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“My first association with the dome is that of a spaceship,” says Marissa. “When you enter the building, you stand in that huge courtyard and you can’t help but look up at the monumental sky vault of the roof.”
The distinctive shape of the dome was a great source of inspiration for Marissa: “You can see this space without beginning or end, which deprived the prisoners of their sense of orientation, as a kind of Mothership, and evokes associations with space films such as 2001: A Space Odyssey by Stanley Kubrick and Interstellar by Christopher Nolan.”
The choice fell on Star Wars IV, A New Hope by George Lucas. A still from this film that inspired the design shows the hexagonal and seemingly endless corridor in the Death Star where Princess Leia is being held captive.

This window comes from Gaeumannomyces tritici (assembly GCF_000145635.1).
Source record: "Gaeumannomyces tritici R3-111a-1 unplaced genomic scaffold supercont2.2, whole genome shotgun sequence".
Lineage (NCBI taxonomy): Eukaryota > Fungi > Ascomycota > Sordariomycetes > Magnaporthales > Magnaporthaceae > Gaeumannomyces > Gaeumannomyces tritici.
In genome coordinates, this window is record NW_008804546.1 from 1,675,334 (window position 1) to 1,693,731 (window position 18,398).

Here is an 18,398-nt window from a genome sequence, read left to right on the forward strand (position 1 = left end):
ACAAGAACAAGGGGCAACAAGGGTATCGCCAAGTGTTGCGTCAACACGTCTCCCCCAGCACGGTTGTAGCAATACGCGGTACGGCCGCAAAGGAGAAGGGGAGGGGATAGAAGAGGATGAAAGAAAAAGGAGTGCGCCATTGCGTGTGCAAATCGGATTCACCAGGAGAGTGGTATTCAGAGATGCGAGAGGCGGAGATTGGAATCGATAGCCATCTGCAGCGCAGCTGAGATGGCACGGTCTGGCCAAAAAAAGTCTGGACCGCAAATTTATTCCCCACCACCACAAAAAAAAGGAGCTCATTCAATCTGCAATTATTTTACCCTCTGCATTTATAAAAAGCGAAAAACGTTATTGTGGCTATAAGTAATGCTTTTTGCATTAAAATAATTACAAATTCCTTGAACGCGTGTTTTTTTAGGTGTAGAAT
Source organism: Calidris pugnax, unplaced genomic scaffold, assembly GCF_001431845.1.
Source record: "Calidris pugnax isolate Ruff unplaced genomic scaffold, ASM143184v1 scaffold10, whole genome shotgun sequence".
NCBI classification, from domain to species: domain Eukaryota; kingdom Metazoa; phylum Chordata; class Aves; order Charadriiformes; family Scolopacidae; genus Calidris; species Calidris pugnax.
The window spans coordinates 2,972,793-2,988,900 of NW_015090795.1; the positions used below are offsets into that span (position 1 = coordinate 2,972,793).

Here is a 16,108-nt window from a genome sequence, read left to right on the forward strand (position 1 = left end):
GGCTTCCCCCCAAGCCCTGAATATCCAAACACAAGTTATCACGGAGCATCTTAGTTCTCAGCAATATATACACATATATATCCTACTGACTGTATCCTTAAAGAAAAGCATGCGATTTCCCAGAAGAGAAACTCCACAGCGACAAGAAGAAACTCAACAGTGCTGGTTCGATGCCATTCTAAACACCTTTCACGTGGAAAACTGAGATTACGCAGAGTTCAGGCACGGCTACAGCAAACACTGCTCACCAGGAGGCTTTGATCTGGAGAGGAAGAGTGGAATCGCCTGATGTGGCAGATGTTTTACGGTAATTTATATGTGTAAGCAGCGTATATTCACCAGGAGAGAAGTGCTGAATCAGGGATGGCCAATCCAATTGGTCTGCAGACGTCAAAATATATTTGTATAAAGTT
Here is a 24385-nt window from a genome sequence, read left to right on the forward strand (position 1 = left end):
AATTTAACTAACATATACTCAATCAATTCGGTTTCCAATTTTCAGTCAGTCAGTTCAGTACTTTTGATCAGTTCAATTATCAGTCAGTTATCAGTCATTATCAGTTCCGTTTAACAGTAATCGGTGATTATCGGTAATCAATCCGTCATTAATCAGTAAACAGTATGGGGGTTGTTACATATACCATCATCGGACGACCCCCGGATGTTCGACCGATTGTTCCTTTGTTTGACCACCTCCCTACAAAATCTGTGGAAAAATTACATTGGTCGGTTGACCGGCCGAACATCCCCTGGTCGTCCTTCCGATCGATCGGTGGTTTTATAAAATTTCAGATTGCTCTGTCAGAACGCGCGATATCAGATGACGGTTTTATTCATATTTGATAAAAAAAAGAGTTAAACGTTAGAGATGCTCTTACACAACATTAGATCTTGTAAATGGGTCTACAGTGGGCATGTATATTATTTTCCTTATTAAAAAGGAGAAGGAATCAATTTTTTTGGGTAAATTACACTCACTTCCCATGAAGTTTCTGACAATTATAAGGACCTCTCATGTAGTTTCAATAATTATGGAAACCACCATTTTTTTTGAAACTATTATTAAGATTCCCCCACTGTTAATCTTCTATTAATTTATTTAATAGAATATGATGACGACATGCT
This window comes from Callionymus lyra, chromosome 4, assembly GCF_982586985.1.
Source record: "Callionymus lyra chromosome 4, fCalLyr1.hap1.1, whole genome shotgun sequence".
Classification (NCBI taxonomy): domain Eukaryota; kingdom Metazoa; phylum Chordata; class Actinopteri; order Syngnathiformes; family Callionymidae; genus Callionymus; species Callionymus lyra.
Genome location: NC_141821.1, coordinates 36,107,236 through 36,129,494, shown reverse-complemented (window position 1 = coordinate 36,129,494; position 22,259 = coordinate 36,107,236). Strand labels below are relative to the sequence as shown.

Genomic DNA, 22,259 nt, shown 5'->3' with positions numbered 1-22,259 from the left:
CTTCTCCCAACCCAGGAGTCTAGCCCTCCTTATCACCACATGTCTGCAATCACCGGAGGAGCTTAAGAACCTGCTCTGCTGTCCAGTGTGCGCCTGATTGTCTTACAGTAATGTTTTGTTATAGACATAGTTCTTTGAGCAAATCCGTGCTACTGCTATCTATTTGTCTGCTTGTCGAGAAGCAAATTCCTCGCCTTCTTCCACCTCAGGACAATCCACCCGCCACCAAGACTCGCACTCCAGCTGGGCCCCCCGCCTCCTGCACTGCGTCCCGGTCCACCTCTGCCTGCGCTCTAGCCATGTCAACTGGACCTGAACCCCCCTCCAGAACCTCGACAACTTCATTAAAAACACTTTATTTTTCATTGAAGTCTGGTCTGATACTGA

Due to the complex architecture of the building, acoustics were not optimal for the new function of a cinema. That is why the artwork also serves sound-dampening purposes, and that is why the work is so large, 11.11 meters wide and 2.44 meters high.
Marissa: “I wanted to make a relief from acoustic material, but I had no experience with it yet. After some research, I ended up at ReFelt.”
After years of renovation and new construction, the former prison is now fully in use. In addition to the cinema, other businesses and a school are located in the Koepel. Residential properties have also been developed on the site.
Marissa sees a connection with the original function of the former prison from 1899-1901. “Just like in a spaceship, inmates and jailers live in a closed biotope. As long as you’re inside, this closed world is all there is. In a way, the same applies to a cinema: as soon as you step into the hall, you shut down from reality and you enter the world of the imagination.”